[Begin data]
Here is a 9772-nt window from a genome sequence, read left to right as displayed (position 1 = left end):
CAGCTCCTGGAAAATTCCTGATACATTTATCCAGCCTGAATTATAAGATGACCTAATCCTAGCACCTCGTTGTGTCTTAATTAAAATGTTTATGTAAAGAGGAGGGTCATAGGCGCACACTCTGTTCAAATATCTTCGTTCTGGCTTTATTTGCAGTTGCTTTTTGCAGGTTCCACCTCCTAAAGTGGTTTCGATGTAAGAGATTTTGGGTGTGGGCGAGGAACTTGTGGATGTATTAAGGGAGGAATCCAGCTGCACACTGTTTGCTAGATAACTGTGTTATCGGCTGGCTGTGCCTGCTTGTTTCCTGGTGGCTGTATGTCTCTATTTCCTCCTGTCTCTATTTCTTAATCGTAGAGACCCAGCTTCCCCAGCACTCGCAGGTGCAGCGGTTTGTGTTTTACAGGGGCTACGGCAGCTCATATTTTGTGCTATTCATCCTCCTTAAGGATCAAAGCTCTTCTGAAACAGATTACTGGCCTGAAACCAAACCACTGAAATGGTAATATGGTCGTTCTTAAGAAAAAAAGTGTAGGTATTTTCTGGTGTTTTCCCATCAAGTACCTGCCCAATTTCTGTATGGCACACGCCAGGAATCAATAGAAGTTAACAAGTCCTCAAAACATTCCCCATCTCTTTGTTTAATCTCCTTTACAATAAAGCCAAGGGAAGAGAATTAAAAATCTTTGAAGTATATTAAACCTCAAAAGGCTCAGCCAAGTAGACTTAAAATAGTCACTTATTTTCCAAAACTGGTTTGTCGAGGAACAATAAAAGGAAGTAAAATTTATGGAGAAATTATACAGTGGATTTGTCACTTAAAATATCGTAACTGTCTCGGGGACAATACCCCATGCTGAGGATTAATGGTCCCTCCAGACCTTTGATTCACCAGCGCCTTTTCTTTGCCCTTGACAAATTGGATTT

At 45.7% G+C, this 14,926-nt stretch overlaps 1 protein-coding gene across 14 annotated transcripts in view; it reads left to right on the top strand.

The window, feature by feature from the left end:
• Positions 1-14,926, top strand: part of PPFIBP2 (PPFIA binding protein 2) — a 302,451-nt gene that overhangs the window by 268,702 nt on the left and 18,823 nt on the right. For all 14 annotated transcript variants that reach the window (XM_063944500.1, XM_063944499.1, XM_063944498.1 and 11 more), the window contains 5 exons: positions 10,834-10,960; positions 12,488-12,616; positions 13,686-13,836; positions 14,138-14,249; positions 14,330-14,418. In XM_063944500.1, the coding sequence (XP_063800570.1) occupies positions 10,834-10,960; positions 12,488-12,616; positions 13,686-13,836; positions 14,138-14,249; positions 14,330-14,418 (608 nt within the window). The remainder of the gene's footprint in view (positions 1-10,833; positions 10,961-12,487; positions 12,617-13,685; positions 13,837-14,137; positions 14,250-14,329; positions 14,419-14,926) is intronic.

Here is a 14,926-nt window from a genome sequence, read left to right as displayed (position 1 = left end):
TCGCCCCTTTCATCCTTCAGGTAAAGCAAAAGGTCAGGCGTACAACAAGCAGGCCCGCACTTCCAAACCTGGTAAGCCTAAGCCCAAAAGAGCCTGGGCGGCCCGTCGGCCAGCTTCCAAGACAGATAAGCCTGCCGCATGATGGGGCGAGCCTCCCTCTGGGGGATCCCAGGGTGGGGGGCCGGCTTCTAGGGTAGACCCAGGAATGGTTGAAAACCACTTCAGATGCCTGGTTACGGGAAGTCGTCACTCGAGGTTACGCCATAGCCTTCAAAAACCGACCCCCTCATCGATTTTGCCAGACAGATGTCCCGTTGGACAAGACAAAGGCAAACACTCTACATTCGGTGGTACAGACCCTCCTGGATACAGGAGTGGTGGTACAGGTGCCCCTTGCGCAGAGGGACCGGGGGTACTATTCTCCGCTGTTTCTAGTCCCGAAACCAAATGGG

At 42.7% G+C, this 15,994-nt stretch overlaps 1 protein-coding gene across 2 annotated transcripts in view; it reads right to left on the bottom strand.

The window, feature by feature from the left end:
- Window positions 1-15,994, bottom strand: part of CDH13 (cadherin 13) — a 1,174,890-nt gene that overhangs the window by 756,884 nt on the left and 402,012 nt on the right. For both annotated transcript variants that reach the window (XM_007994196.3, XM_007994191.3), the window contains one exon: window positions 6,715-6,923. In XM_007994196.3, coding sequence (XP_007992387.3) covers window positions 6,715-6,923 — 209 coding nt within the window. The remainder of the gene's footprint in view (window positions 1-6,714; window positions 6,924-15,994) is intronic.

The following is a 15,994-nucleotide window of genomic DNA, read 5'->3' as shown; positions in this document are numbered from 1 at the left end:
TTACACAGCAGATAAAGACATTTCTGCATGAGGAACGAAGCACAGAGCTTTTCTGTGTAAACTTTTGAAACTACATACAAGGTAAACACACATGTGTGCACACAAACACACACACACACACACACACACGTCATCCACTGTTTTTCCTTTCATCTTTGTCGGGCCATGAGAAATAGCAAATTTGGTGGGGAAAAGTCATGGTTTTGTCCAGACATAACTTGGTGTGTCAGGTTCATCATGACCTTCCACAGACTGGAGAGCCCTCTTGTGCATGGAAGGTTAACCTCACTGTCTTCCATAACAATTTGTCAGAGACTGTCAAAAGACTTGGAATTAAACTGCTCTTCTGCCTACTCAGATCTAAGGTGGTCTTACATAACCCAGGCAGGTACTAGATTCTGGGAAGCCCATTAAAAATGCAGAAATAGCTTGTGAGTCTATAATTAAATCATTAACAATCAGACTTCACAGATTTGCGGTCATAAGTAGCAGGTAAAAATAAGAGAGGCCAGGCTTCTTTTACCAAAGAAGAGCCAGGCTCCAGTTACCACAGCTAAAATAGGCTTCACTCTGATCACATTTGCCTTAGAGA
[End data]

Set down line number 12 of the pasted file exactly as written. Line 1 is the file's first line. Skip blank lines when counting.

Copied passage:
TTACACAGCAGATAAAGACATTTCTGCATGAGGAACGAAGCACAGAGCTTTTCTGTGTAAACTTTTGAAACTACATACAAGGTAAACACACATGTGTGCACACAAACACACACACACACACACACACACGTCATCCACTGTTTTTCCTTTCATCTTTGTCGGGCCATGAGAAATAGCAAATTTGGTGGGGAAAAGTCATGGTTTTGTCCAGACATAACTTGGTGTGTCAGGTTCATCATGACCTTCCACAGACTGGAGAGCCCTCTTGTGCATGGAAGGTTAACCTCACTGTCTTCCATAACAATTTGTCAGAGACTGTCAAAAGACTTGGAATTAAACTGCTCTTCTGCCTACTCAGATCTAAGGTGGTCTTACATAACCCAGGCAGGTACTAGATTCTGGGAAGCCCATTAAAAATGCAGAAATAGCTTGTGAGTCTATAATTAAATCATTAACAATCAGACTTCACAGATTTGCGGTCATAAGTAGCAGGTAAAAATAAGAGAGGCCAGGCTTCTTTTACCAAAGAAGAGCCAGGCTCCAGTTACCACAGCTAAAATAGGCTTCACTCTGATCACATTTGCCTTAGAGA